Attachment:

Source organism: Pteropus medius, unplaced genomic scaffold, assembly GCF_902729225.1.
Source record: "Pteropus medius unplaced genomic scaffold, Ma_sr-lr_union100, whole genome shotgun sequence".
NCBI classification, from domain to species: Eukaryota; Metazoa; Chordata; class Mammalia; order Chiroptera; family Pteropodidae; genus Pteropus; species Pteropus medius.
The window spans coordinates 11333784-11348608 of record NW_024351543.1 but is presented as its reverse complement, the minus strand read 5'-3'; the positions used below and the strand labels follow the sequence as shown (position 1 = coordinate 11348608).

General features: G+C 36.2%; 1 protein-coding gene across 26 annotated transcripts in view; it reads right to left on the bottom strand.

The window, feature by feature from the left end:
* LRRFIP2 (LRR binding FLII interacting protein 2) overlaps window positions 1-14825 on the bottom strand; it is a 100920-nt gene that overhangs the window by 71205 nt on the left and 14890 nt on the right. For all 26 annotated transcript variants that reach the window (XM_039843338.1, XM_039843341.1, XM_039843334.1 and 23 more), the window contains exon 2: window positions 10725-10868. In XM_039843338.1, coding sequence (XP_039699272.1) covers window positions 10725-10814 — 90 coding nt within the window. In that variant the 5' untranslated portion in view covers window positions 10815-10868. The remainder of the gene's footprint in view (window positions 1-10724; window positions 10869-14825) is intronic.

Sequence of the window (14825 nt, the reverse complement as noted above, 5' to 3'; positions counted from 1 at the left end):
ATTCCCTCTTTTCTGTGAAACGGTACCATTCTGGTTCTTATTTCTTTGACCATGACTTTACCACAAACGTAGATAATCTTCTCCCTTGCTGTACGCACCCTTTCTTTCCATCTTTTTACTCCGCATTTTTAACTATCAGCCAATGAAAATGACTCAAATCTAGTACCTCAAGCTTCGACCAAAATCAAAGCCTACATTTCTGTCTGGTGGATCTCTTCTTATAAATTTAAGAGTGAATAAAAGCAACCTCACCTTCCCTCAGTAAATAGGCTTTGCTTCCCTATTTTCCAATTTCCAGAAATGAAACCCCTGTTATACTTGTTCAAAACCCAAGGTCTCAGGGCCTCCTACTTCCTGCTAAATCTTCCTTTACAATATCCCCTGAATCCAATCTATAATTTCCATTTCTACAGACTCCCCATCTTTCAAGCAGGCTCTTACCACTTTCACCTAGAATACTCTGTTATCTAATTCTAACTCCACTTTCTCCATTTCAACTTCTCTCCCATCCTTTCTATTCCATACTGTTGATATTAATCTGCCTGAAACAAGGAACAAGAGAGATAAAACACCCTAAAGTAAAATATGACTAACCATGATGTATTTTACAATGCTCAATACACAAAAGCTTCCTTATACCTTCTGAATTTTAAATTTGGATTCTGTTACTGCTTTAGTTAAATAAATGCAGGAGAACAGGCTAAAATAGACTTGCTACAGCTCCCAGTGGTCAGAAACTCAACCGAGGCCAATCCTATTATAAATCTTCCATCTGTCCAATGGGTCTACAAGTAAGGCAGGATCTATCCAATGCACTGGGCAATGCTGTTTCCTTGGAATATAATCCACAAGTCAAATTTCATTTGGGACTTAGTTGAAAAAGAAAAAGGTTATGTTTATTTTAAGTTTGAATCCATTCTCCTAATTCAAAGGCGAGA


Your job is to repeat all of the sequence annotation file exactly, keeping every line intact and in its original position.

Source organism: Pteropus medius, unplaced genomic scaffold, assembly GCF_902729225.1.
Source record: "Pteropus medius unplaced genomic scaffold, Ma_sr-lr_union100, whole genome shotgun sequence".
NCBI classification, from domain to species: Eukaryota; Metazoa; Chordata; class Mammalia; order Chiroptera; family Pteropodidae; genus Pteropus; species Pteropus medius.
The window spans coordinates 11333784-11348608 of record NW_024351543.1 but is presented as its reverse complement, the minus strand read 5'-3'; the positions used below and the strand labels follow the sequence as shown (position 1 = coordinate 11348608).

General features: G+C 36.2%; 1 protein-coding gene across 26 annotated transcripts in view; it reads right to left on the bottom strand.

The window, feature by feature from the left end:
* LRRFIP2 (LRR binding FLII interacting protein 2) overlaps window positions 1-14825 on the bottom strand; it is a 100920-nt gene that overhangs the window by 71205 nt on the left and 14890 nt on the right. For all 26 annotated transcript variants that reach the window (XM_039843338.1, XM_039843341.1, XM_039843334.1 and 23 more), the window contains exon 2: window positions 10725-10868. In XM_039843338.1, coding sequence (XP_039699272.1) covers window positions 10725-10814 — 90 coding nt within the window. In that variant the 5' untranslated portion in view covers window positions 10815-10868. The remainder of the gene's footprint in view (window positions 1-10724; window positions 10869-14825) is intronic.

Sequence of the window (14825 nt, the reverse complement as noted above, 5' to 3'; positions counted from 1 at the left end):
ATTCCCTCTTTTCTGTGAAACGGTACCATTCTGGTTCTTATTTCTTTGACCATGACTTTACCACAAACGTAGATAATCTTCTCCCTTGCTGTACGCACCCTTTCTTTCCATCTTTTTACTCCGCATTTTTAACTATCAGCCAATGAAAATGACTCAAATCTAGTACCTCAAGCTTCGACCAAAATCAAAGCCTACATTTCTGTCTGGTGGATCTCTTCTTATAAATTTAAGAGTGAATAAAAGCAACCTCACCTTCCCTCAGTAAATAGGCTTTGCTTCCCTATTTTCCAATTTCCAGAAATGAAACCCCTGTTATACTTGTTCAAAACCCAAGGTCTCAGGGCCTCCTACTTCCTGCTAAATCTTCCTTTACAATATCCCCTGAATCCAATCTATAATTTCCATTTCTACAGACTCCCCATCTTTCAAGCAGGCTCTTACCACTTTCACCTAGAATACTCTGTTATCTAATTCTAACTCCACTTTCTCCATTTCAACTTCTCTCCCATCCTTTCTATTCCATACTGTTGATATTAATCTGCCTGAAACAAGGAACAAGAGAGATAAAACACCCTAAAGTAAAATATGACTAACCATGATGTATTTTACAATGCTCAATACACAAAAGCTTCCTTATACCTTCTGAATTTTAAATTTGGATTCTGTTACTGCTTTAGTTAAATAAATGCAGGAGAACAGGCTAAAATAGACTTGCTACAGCTCCCAGTGGTCAGAAACTCAACCGAGGCCAATCCTATTATAAATCTTCCATCTGTCCAATGGGTCTACAAGTAAGGCAGGATCTATCCAATGCACTGGGCAATGCTGTTTCCTTGGAATATAATCCACAAGTCAAATTTCATTTGGGACTTAGTTGAAAAAGAAAAAGGTTATGTTTATTTTAAGTTTGAATCCATTCTCCTAATTCAAAGGCGAGA